Health and Empowerment for the Chaplain, Part 2 (The Work of the Chaplain #85) with Daniel Whyte III

Welcome to the Ordained Chaplains podcast. My name is Daniel Whyte III, president of Gospel Light Society University, and this is “The Work of the Chaplain” Lesson 85. The simple purpose of this podcast is to help those who are interested in serving others through chaplaincy, pastoring, coaching, and counseling to learn the basics of this profession.

Our Work of the Chaplain Passage for this episode is 1 Corinthians 9:27 which says, “But I keep under my body, and bring [it] into subjection: lest that by any means, when I have preached to others, I myself should be a castaway.”

Our Work of the Chaplain quote for this episode is from Christopher Ash, author of Zeal Without Burnout: Seven Keys to a Lifelong Ministry of Sustainable Sacrifice. He said: “As someone who has spent the last decade training young men and women for Christian service, I have been keen to help them see that the best kinds of ministry are, more often than not, long term and low key. I have tried to prepare them for a marathon, not a short, energetic sprint. In other words, to help them have a lifetime of sustainable sacrifice, rather than an energetic but brief ministry that quickly fades in exhaustion.”

In this podcast, we are going through the fine book: “The Work of the Chaplain” by Naomi K. Paget and Janet R. McCormack.

Our topic today is: Chapter 12 – Health and Empowerment for the Chaplain (Part 2).

Self-care

Ultimately, health and empowerment for the chaplain begins with self-care. Chaplains must initiate good, lifelong habits of self-care. These habits may include eating a well-balanced diet, participating in regular physical exercise, maintaining significant relationships, getting adequate rest and sleep, and having an active prayer and devotional life, in addition to the various requirements of a chaplain’s institution or ecclesiastical body. Effective self-care involves preventive maintenance as well as asking for help when personal resources are inadequate to maintain physical, emotional, and spiritual health.

On a very practical level, preventative maintenance includes reducing refined sugars, caffeine, fats, alcohol, salt, and cholesterol; increasing cardio-vascular exercise; getting six to eight hours of sleep each night; being an active participant in a faith community; maintaining healthy relationships with loved ones and associates by balancing work and personal life; and making time for recreation, hobbies, vacations, or sabbaticals.

The work of the chaplain may be very stressful and burnout is the most obvious reaction to longterm stress. Burnout is the emotional, mental, and physical exhaustion that occurs when several events in succession or a combination of other stressors impose a high degree of stress on an individual. There are several contributing factors in chaplain burnout. These may include such issues as professional isolation, the emotional and physical drain of providing continuing empathy, ambiguous successes, maintaining an unrealistic pace, “Messiah Complex,” and human finitude. Chaplains who are experiencing burnout may feel isolation, depression, apathy, or pessimism. They may feel indifferent or even hopeless. Symptoms include physical exhaustion, behavioral irritability, or emotional negativity. Chaplains experiencing these feelings may be entering the beginning stages of a more complex problem—compassion fatigue.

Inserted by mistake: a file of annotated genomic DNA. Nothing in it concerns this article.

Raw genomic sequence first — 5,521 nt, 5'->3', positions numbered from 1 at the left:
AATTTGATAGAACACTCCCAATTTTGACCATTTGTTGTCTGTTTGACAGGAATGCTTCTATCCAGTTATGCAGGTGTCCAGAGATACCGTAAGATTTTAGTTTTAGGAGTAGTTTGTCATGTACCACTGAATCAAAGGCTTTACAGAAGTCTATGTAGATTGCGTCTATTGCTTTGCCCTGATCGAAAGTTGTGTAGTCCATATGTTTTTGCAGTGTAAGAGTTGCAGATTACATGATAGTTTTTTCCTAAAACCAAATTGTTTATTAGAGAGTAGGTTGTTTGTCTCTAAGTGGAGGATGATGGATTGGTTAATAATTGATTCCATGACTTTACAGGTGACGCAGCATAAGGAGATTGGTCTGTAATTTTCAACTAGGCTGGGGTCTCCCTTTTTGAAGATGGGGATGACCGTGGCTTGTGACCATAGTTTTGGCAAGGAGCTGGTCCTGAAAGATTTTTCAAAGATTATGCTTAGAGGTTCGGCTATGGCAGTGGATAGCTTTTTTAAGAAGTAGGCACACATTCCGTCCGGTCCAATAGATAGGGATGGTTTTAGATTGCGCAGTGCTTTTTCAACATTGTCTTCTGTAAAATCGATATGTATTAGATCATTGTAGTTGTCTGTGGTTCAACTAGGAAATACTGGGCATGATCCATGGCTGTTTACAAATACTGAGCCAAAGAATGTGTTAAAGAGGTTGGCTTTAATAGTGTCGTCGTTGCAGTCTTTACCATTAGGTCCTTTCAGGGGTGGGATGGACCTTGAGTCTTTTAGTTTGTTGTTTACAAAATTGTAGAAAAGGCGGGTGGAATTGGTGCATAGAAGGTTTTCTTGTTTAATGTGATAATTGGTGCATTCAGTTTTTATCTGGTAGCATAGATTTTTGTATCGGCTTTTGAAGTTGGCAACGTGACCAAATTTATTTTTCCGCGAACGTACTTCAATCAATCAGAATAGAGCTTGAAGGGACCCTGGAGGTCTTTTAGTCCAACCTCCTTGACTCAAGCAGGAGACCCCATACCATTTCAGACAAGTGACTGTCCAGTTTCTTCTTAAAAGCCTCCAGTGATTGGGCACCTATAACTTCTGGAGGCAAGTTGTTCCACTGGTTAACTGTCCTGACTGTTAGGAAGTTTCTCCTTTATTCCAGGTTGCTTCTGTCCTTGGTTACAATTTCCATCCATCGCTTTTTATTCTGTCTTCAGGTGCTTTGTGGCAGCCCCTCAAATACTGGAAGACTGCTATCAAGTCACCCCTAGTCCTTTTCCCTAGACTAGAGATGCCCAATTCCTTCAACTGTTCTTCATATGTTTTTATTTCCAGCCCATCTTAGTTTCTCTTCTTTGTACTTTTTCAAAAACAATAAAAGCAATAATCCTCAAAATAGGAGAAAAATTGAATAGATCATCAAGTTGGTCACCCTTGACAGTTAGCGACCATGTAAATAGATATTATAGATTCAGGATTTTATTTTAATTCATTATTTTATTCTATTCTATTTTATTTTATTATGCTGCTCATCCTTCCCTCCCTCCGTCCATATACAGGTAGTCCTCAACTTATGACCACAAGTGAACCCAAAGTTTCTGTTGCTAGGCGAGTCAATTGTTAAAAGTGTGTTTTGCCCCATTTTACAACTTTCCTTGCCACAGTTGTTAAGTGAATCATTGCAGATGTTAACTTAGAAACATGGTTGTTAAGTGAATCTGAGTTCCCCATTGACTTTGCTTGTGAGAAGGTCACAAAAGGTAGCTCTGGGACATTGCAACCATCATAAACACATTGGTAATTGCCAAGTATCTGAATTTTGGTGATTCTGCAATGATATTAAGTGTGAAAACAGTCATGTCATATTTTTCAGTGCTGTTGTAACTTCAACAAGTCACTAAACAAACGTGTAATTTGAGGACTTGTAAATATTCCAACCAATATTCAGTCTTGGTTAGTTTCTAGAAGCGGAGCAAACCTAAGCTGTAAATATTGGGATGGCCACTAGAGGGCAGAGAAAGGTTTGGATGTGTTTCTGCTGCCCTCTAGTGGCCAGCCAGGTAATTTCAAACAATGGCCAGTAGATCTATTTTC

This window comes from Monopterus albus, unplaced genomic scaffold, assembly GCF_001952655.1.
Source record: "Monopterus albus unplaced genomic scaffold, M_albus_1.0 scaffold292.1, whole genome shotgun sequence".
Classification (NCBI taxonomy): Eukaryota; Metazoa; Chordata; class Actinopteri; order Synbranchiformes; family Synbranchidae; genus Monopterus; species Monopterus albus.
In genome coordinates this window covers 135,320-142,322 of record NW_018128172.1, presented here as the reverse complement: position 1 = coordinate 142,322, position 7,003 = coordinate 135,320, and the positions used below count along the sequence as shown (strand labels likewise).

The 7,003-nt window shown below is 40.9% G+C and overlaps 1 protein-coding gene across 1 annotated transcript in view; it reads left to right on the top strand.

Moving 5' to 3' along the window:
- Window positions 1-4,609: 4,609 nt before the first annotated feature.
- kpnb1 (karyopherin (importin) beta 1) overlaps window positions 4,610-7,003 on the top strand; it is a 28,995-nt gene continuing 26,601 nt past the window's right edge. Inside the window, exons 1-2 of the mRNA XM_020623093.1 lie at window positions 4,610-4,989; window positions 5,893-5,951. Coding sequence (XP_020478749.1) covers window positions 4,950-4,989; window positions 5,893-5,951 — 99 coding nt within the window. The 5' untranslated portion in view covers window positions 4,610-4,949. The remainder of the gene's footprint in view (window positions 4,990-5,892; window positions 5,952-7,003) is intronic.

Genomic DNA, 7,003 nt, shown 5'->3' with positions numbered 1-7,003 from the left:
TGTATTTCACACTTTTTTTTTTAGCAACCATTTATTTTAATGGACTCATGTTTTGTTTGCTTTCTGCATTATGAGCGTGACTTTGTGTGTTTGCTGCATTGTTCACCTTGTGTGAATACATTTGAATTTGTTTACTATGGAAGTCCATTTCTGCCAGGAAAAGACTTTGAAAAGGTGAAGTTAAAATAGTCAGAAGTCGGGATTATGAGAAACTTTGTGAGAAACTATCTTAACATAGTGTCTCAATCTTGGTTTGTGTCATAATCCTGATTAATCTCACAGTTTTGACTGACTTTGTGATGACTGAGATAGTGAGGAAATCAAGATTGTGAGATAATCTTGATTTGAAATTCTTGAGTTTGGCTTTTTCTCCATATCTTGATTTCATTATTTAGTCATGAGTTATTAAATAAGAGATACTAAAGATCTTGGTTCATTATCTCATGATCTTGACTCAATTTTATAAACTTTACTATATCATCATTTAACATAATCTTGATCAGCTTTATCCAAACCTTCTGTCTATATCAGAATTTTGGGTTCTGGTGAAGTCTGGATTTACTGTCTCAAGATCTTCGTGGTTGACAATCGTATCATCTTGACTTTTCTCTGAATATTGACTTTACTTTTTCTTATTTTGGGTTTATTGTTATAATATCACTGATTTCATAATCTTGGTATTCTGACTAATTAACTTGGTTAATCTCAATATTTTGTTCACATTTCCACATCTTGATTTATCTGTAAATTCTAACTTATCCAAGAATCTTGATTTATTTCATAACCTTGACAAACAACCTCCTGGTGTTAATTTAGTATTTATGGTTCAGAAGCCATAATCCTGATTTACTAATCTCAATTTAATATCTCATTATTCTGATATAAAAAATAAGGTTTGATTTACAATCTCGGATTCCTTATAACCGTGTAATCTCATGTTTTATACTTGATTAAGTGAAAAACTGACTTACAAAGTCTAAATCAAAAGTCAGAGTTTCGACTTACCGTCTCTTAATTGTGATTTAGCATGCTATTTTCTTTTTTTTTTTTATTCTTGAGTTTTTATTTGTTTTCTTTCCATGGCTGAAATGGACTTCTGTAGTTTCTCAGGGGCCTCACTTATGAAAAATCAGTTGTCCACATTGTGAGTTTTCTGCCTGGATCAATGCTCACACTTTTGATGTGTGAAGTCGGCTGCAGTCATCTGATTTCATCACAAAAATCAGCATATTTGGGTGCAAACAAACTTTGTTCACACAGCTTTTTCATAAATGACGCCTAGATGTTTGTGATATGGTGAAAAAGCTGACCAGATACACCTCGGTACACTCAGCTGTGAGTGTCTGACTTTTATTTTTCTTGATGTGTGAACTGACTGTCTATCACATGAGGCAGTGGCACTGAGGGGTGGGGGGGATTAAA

If the Lord tarries His coming and we live, we will continue learning about the Work of the Chaplain in our next podcast.

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— PRAYER —

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Now, if you do not know the Lord Jesus Christ as your Savior, here’s how.

First, accept the fact that you are a sinner, and that you have broken God’s law. The Bible says in Romans 3:23: “For all have sinned and come short of the glory of God.”

Second, accept the fact that there is a penalty for sin. The Bible states in Romans 6:23: “For the wages of sin is death…”

Third, accept the fact that you are on the road to hell. Jesus Christ said in Matthew 10:28: “And fear not them which kill the body, but are not able to kill the soul: but rather fear him which is able to destroy both soul and body in hell.” Also, the Bible states in Revelation 21:8: “But the fearful, and unbelieving, and the abominable, and murderers, and whoremongers and sorcerers, and idolaters, and all liars, shall have their part in the lake which burneth with fire and brimstone: which is the second death.”

Now this is bad news, but here’s the good news. Jesus Christ said in John 3:16: “For God so loved the world, that he gave his only begotten Son, that whosoever believeth in him should not perish, but have everlasting life.”

Just believe in your heart that Jesus Christ died for your sins, was buried, and rose from the dead by the power of God for you so that you can live eternally with Him. Pray and ask Him to come into your heart today, and He will.

Romans 10:9-13 says, “That if thou shalt confess with thy mouth the Lord Jesus, and shalt believe in thine heart that God hath raised him from the dead, thou shalt be saved. For with the heart man believeth unto righteousness; and with the mouth confession is made unto salvation. For the scripture saith, Whosoever believeth on him shall not be ashamed. For there is no difference between the Jew and the Greek: for the same Lord over all is rich unto all that call upon him. For whosoever shall call upon the name of the Lord shall be saved.”

God bless.